Nouasseur USAFB Morocco and early TAC Scouting

Posted on July 25th, 2007 in Camps,RWS,Shoulder Wear by bshelley

A red and white air base strip surfaced that I was not familiar with from Morocco. It was the youth military base strip for the person selling it so I asked him if he could share his remembrances from Scouting in Transatlantic Council in the 1950s.

Boy Scout Red and White Strip Air Force Base Nouasseur Morocco

Here’s what he had to say:


My dad served in the US Navy in WWII, but he went to Morocco in 1951 as a civilian working for the contractors building the air bases.  In 1953 when the bases were completed, he went to work for the Air Force as a DOD civilian.

My first experience in scouting was as a French cub scout.  We lived in Marrakech at the time, and did not have access to the American scout program at the air base which was about twenty miles away.

I was a French cub scout from 1952 to 1953.  In joined the Boy Scouts of America in 1956 when we moved on-base (Nouasseur AFB).  Prior to that we lived on the local economy as we were not entitled to on-base housing as civilians.  That changed in 1956 due to increasing violence between the French and Moroccans (sounds familiar, doesn’t it).  Shortly thereafter, France, which had governed Morocco as a protectorate since 1912, granted it independance.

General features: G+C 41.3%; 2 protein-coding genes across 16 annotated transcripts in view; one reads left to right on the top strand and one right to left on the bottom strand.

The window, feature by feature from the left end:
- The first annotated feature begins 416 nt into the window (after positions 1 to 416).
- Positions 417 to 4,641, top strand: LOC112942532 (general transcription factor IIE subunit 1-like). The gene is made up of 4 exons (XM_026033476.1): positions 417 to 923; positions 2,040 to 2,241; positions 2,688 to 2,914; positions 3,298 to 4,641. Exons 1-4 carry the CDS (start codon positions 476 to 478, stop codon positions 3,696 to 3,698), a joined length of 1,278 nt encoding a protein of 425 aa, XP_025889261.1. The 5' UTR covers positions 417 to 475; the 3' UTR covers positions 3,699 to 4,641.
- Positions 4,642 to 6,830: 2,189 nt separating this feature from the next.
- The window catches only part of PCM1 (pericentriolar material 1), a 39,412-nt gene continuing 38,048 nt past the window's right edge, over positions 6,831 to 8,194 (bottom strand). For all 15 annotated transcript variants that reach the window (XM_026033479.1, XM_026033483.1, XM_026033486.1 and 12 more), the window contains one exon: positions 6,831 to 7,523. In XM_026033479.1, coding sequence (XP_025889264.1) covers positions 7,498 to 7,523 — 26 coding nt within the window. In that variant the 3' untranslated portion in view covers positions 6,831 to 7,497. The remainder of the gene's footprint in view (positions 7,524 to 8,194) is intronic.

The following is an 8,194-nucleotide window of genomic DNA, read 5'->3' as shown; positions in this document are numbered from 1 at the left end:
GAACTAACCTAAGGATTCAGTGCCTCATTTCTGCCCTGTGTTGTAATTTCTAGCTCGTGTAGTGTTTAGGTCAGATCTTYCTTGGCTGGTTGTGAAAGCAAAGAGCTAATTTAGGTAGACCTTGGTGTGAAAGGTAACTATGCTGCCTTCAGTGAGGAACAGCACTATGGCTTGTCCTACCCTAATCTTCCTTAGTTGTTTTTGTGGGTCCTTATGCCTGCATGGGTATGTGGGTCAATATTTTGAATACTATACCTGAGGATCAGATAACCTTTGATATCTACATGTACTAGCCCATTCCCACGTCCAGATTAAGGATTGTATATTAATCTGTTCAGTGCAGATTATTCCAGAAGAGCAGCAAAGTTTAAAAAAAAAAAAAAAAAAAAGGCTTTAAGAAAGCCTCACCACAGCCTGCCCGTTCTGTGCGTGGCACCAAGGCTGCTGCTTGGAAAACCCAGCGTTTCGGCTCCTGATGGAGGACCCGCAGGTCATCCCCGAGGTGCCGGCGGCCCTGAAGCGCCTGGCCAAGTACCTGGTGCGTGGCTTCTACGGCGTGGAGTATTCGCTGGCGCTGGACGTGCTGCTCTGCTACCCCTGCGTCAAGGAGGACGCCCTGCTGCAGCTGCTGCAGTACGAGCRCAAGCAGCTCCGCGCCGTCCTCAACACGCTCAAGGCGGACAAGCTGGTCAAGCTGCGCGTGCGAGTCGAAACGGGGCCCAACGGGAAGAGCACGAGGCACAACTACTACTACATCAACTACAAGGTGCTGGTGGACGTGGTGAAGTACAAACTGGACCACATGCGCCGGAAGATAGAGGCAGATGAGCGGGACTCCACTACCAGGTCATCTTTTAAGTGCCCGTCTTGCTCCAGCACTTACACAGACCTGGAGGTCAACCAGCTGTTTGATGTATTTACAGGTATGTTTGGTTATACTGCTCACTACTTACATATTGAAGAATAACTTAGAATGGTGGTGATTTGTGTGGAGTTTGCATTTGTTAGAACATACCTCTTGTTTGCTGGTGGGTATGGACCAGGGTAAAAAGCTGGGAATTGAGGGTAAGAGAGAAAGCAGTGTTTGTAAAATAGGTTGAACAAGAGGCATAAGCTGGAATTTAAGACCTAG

Then we moved to another air base where we had on-base housing.  I was a member of Troop 182, Nouasseur AFB, Morocco, from 1956 to 1959.  I think there were five US Boy Scout troops in Morocco, at four Air Force Bases and a Navy Base.  We had a summer camporee each year at Sidi Slimane AFB, which had a large wooded area, unlike the other bases, which were pretty arid and devoid of vegetation.  Scouts from the various troops selected for OA membership were tapped out at the annual camporee at Sidi Slimane AFB and completed their ordeal that night and the following day.  Once tapped out, we were allowed to get one raw egg and two matches, and we were then taken into the woods to spend the night alone.  The next day we had service projects to complete, but were not allowed to talk.  Probably not much different than now…? (Editor’s note – it is still very similar.)